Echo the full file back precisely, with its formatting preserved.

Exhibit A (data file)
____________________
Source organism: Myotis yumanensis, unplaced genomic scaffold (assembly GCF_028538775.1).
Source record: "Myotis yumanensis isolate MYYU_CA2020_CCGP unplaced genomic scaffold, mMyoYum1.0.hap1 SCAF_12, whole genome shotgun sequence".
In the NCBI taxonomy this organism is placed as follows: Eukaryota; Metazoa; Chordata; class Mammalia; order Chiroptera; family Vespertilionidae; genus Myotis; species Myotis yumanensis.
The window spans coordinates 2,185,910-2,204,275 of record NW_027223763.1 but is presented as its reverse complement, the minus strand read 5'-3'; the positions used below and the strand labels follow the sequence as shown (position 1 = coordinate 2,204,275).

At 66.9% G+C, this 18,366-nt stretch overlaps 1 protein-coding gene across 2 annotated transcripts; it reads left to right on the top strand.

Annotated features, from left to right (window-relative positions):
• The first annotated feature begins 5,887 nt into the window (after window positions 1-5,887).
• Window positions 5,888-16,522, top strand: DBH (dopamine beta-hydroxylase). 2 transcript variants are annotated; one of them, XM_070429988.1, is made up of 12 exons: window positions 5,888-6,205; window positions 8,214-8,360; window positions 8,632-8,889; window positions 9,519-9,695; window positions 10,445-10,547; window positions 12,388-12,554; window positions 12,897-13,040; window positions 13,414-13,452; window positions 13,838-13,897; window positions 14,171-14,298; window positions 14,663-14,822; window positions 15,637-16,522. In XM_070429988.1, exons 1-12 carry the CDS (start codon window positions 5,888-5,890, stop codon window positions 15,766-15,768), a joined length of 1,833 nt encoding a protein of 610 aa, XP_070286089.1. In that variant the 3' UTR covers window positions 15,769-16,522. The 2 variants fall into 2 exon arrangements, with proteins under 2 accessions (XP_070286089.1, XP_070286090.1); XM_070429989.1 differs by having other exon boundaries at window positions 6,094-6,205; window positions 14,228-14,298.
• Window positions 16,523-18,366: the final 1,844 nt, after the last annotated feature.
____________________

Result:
Source organism: Myotis yumanensis, unplaced genomic scaffold (assembly GCF_028538775.1).
Source record: "Myotis yumanensis isolate MYYU_CA2020_CCGP unplaced genomic scaffold, mMyoYum1.0.hap1 SCAF_12, whole genome shotgun sequence".
In the NCBI taxonomy this organism is placed as follows: Eukaryota; Metazoa; Chordata; class Mammalia; order Chiroptera; family Vespertilionidae; genus Myotis; species Myotis yumanensis.
The window spans coordinates 2,185,910-2,204,275 of record NW_027223763.1 but is presented as its reverse complement, the minus strand read 5'-3'; the positions used below and the strand labels follow the sequence as shown (position 1 = coordinate 2,204,275).

At 66.9% G+C, this 18,366-nt stretch overlaps 1 protein-coding gene across 2 annotated transcripts; it reads left to right on the top strand.

Annotated features, from left to right (window-relative positions):
• The first annotated feature begins 5,887 nt into the window (after window positions 1-5,887).
• Window positions 5,888-16,522, top strand: DBH (dopamine beta-hydroxylase). 2 transcript variants are annotated; one of them, XM_070429988.1, is made up of 12 exons: window positions 5,888-6,205; window positions 8,214-8,360; window positions 8,632-8,889; window positions 9,519-9,695; window positions 10,445-10,547; window positions 12,388-12,554; window positions 12,897-13,040; window positions 13,414-13,452; window positions 13,838-13,897; window positions 14,171-14,298; window positions 14,663-14,822; window positions 15,637-16,522. In XM_070429988.1, exons 1-12 carry the CDS (start codon window positions 5,888-5,890, stop codon window positions 15,766-15,768), a joined length of 1,833 nt encoding a protein of 610 aa, XP_070286089.1. In that variant the 3' UTR covers window positions 15,769-16,522. The 2 variants fall into 2 exon arrangements, with proteins under 2 accessions (XP_070286089.1, XP_070286090.1); XM_070429989.1 differs by having other exon boundaries at window positions 6,094-6,205; window positions 14,228-14,298.
• Window positions 16,523-18,366: the final 1,844 nt, after the last annotated feature.